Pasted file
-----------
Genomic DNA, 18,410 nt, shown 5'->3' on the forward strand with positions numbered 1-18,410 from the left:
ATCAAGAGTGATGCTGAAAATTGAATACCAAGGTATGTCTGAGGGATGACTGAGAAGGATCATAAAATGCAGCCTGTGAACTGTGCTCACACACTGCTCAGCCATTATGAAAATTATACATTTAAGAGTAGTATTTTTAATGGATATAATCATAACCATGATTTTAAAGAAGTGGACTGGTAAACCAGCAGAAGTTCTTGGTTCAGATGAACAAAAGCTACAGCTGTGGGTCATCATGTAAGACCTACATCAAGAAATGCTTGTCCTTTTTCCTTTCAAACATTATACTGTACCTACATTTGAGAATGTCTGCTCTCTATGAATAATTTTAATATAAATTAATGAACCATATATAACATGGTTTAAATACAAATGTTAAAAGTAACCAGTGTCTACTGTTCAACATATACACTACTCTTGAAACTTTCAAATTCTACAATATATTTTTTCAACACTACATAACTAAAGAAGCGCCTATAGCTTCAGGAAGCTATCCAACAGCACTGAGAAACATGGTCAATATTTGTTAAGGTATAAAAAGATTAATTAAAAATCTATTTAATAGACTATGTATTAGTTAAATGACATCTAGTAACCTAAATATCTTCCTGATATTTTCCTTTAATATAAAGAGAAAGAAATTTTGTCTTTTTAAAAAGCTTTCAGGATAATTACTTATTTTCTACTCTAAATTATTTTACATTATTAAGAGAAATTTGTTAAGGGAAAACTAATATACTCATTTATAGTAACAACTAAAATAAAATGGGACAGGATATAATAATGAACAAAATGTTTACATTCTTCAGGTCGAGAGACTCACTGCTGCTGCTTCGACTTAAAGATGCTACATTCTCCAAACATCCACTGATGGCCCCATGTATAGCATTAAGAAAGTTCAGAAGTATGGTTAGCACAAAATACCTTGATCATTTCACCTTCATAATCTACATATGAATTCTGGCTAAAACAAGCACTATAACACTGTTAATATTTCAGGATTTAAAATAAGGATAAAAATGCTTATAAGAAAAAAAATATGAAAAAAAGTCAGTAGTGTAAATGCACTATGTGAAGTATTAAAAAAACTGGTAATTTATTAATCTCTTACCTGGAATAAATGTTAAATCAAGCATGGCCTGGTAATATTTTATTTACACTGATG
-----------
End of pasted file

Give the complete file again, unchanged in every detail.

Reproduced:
Genomic DNA, 18,410 nt, shown 5'->3' on the forward strand with positions numbered 1-18,410 from the left:
ATCAAGAGTGATGCTGAAAATTGAATACCAAGGTATGTCTGAGGGATGACTGAGAAGGATCATAAAATGCAGCCTGTGAACTGTGCTCACACACTGCTCAGCCATTATGAAAATTATACATTTAAGAGTAGTATTTTTAATGGATATAATCATAACCATGATTTTAAAGAAGTGGACTGGTAAACCAGCAGAAGTTCTTGGTTCAGATGAACAAAAGCTACAGCTGTGGGTCATCATGTAAGACCTACATCAAGAAATGCTTGTCCTTTTTCCTTTCAAACATTATACTGTACCTACATTTGAGAATGTCTGCTCTCTATGAATAATTTTAATATAAATTAATGAACCATATATAACATGGTTTAAATACAAATGTTAAAAGTAACCAGTGTCTACTGTTCAACATATACACTACTCTTGAAACTTTCAAATTCTACAATATATTTTTTCAACACTACATAACTAAAGAAGCGCCTATAGCTTCAGGAAGCTATCCAACAGCACTGAGAAACATGGTCAATATTTGTTAAGGTATAAAAAGATTAATTAAAAATCTATTTAATAGACTATGTATTAGTTAAATGACATCTAGTAACCTAAATATCTTCCTGATATTTTCCTTTAATATAAAGAGAAAGAAATTTTGTCTTTTTAAAAAGCTTTCAGGATAATTACTTATTTTCTACTCTAAATTATTTTACATTATTAAGAGAAATTTGTTAAGGGAAAACTAATATACTCATTTATAGTAACAACTAAAATAAAATGGGACAGGATATAATAATGAACAAAATGTTTACATTCTTCAGGTCGAGAGACTCACTGCTGCTGCTTCGACTTAAAGATGCTACATTCTCCAAACATCCACTGATGGCCCCATGTATAGCATTAAGAAAGTTCAGAAGTATGGTTAGCACAAAATACCTTGATCATTTCACCTTCATAATCTACATATGAATTCTGGCTAAAACAAGCACTATAACACTGTTAATATTTCAGGATTTAAAATAAGGATAAAAATGCTTATAAGAAAAAAAATATGAAAAAAAGTCAGTAGTGTAAATGCACTATGTGAAGTATTAAAAAAACTGGTAATTTATTAATCTCTTACCTGGAATAAATGTTAAATCAAGCATGGCCTGGTAATATTTTATTTACACTGATG